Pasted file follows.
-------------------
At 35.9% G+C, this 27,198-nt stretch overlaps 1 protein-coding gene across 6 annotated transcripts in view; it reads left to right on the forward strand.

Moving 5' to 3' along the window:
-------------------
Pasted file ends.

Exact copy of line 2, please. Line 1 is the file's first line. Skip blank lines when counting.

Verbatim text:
Moving 5' to 3' along the window: